Thursday, November 17, 2011
Tinker, Tailor, Soldier, Spy by John le Carré (1974) - mole hunting in Britain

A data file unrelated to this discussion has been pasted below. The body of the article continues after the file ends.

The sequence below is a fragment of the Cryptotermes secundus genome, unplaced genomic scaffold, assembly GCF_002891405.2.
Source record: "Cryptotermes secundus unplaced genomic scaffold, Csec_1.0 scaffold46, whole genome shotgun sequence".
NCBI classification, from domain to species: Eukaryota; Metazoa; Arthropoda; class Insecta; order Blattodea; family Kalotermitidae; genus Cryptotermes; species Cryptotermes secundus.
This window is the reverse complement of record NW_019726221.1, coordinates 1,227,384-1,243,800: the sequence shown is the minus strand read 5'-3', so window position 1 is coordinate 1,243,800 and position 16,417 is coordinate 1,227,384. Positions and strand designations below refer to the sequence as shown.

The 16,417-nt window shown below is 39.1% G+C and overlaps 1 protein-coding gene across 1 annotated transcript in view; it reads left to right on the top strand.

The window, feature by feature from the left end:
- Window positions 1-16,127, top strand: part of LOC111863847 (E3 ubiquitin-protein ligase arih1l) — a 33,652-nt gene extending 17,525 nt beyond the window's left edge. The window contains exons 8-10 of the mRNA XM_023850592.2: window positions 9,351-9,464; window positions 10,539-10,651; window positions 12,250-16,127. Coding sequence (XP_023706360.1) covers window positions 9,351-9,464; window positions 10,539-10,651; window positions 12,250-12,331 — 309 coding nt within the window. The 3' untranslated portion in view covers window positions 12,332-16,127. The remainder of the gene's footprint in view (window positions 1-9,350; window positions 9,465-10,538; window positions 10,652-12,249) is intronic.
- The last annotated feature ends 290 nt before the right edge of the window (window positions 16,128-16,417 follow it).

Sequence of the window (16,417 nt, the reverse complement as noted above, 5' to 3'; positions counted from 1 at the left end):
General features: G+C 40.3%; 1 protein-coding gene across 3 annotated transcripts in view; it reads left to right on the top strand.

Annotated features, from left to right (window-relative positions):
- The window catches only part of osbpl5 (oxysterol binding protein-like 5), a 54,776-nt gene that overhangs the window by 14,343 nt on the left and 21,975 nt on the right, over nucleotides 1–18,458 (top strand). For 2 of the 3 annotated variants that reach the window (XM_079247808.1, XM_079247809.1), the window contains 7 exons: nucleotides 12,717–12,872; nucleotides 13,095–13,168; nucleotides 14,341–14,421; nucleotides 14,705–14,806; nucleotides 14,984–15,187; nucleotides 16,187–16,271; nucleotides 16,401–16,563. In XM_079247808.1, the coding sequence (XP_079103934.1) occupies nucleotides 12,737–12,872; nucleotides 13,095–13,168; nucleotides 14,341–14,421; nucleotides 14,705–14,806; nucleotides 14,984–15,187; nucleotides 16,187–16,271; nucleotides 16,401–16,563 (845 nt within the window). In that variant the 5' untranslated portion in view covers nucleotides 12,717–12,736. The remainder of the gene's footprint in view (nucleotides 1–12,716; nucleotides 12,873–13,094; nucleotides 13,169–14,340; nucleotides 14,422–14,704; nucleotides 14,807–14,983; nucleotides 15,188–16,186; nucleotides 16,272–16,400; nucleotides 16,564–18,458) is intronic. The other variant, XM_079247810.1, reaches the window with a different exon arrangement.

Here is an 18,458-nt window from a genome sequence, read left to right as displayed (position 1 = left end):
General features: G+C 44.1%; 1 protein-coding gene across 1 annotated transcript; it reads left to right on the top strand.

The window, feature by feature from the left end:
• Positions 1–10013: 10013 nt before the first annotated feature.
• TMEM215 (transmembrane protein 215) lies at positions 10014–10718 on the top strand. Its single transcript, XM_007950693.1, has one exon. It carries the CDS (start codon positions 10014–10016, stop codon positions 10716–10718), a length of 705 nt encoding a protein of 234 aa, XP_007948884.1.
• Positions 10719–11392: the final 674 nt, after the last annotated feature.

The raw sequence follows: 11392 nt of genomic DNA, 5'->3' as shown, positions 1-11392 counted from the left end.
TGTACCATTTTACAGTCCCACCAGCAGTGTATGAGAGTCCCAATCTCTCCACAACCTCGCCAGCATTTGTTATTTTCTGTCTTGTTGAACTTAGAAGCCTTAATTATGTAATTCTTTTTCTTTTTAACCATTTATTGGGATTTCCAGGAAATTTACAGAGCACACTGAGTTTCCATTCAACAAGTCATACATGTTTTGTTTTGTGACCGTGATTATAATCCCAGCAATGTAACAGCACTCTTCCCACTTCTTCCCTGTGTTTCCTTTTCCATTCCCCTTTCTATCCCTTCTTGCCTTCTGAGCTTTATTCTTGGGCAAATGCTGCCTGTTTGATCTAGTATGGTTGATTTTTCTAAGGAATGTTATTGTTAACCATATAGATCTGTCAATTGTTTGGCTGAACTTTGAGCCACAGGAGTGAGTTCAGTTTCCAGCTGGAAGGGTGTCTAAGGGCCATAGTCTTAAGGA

My parents bought this book when it first came out and I remember being intrigued by the title, especially the spy part. Of course James Bond was the quintessential spy in the early '70s, especially for young boys. When I did finally get around to reading this book in the later '70s I understood that this was no James Bond caper - pretty much the opposite in fact. John le Carré created an anti-James Bond spy hero in George Smiley, who on the surface is a curmudgeonly, out-of-shape old man. As this book begins he is in forced retirement, but is persuaded to return to the fold to hunt for a Soviet mole inside the "Circus"- the British secret intelligence service and his former empoyer. Smiley is one the most perfectly realized characters I have ever had the pleasure to come across in fiction, spy genre or otherwise. le Carré is brilliant in his descriptions of Smiley's various taciturn ways, his mannerisms and lack thereof, his quiet observation and patience - mostly his steely intelligence as he closes in on his quarry. Not much for action fans here, it's a more cerebral ride, and thoroughly engaging. I won't get into plot specifics as any details are better uncovered in the reading as layers are peeled back slowly to reveal the awful truth. A truly exceptional novel and a great, great protagonist in George Smiley.